Attention K-LOVE listeners. Your easy gifts have helped K-LOVE pay $21.5 million for one of the biggest stations in rock. According to Chicago media analyst Robert Felder and this FCC filing, Educational Media Foundation is gobbling up Chicago rock station WLUP-FM 97.9.
As Felder points out in his article, K-LOVE just last year bought Los Angeles rock station “The Sound” and two other stations for $58 million. The Christian music giant pays for their expansion with twice yearly pledge drives.
Felder quotes industry analyst Tom Taylor praising the business strategy of nonprofit EMF:
“They’re very, very sharp, business-wise, and very strategic,” Taylor said of the company headquartered in Rocklin, California, near Sacramento. “They buy based on a formula of x dollars per person under [covered by] the signal.”
It should be obvious then that Chicago is a huge score. Get ready Chicagoland listeners, soon you will be asked to make those easy pledges of $40/month so you can keep K-LOVE on the air. They will need a little less than an entire pledge drive to pay for that station.
What happens when K-LOVE buys all the stations?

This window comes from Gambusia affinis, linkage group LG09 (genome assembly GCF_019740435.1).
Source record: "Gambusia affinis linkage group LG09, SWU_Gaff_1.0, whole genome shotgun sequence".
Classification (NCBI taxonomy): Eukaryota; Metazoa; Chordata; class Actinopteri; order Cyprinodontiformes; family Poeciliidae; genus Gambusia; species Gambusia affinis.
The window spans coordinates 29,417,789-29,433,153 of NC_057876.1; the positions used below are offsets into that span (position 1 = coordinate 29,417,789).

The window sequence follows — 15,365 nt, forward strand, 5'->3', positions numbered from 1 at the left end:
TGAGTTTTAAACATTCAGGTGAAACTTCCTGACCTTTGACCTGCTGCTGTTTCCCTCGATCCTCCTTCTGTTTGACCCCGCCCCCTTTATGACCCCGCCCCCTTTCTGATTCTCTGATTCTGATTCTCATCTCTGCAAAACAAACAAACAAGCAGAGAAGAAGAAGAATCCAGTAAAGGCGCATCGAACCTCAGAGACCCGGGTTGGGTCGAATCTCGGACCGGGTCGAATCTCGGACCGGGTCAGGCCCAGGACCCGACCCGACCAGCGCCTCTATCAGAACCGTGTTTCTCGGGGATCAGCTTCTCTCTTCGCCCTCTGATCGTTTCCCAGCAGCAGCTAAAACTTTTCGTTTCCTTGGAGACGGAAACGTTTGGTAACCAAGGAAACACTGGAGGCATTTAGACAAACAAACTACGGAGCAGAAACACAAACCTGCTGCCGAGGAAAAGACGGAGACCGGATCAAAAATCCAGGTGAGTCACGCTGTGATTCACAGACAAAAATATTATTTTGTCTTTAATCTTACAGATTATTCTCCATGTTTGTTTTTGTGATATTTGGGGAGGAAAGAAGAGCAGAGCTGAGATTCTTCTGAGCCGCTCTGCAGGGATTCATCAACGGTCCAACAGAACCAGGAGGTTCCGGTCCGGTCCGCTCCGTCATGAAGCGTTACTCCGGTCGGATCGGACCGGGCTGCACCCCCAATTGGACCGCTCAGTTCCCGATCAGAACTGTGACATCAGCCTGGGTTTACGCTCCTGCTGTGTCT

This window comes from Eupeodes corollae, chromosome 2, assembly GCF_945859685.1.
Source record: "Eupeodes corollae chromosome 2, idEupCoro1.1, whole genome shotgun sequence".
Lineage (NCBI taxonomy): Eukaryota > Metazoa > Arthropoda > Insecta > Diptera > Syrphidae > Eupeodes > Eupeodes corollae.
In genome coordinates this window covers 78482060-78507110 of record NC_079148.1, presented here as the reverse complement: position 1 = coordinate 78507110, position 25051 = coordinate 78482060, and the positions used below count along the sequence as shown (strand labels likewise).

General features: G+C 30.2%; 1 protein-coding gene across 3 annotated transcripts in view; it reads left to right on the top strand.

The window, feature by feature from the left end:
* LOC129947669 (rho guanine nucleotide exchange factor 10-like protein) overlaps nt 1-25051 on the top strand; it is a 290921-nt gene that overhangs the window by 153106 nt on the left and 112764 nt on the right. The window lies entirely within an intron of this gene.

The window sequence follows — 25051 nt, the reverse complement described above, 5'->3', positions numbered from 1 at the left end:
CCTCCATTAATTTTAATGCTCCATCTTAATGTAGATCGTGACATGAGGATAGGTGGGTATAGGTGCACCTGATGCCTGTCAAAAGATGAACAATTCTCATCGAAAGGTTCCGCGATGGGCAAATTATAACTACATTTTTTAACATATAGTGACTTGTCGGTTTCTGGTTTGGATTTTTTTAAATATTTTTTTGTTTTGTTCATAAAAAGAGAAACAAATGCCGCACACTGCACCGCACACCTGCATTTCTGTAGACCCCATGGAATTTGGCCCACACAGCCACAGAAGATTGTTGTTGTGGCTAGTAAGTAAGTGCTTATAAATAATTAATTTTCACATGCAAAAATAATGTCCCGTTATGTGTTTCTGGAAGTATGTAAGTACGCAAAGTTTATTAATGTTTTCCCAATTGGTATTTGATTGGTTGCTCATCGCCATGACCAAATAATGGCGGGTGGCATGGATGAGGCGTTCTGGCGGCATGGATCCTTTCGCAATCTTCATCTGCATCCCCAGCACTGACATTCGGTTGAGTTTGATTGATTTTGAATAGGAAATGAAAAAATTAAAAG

Read more about K-LOVE, the manipulative pledge drives, and the blandification of Christian music:
K-LOVE’s Pledge Drive: The Money Behind the Music
Pay a Bill or Give to K-LOVE?
K-LOVE: The Pledge Goal Was About $30-Million
Just Before Pledge Drive, K-LOVE Paid $58-Million for Three Stations
A Very Rich K-LOVE Uses Disaster Relief to Raise More Money
If You Want to Feed the Hungry, Don’t Give (As Much) to a Radio Station
#GivingTuesday: Your $40/Month EZ Gift to K-LOVE/AIR1 Does Not Provide a Child with a Warm Winter Coat
K-LOVE Wants You to Pull Over and Pledge
K-LOVE First Promises Answer to Listener about Executive Compensation Then Fails to Follow Through
Another Indication K-LOVE May Not Need Your Money
Twice a year, Christian radio giant Educational Media Foundation (K-LOVE and Air-One) conducts a pledge drive. For about a week, the on-air personalities beg for pledges to “keep your K-LOVE on the air.” During the most recent pledge drive, I called, wrote, tweeted, and Facebook messaged K-LOVE in order to find out the pledge drive goal. How much money was K-LOVE trying to raise?
Despite my efforts, I never got an answer. K-LOVE’s Facebook contact referred me to CEO Mike Novak who never answered. The customer service representatives said they didn’t know. It is hard for me to believe that donors parted with their money without information about how much K-LOVE needs and why.
It Is a Big Number
After I wrote about the lack of transparency, some sources who are in a position to know contacted me to tell me that the goals for 2017 were in the neighborhood of $30-million per drive, give or take a million.
K-LOVE had a surplus of over $60-million in 2016 on revenues of $170-million. Just before the last pledge drive, the mega-station purchased three stations for $58-million which is about the same amount as was pledged by donors during the 2017 pledge drives. Looks like those $40/month EZ gifts are buying new stations more so than keeping current K-LOVE stations on the air.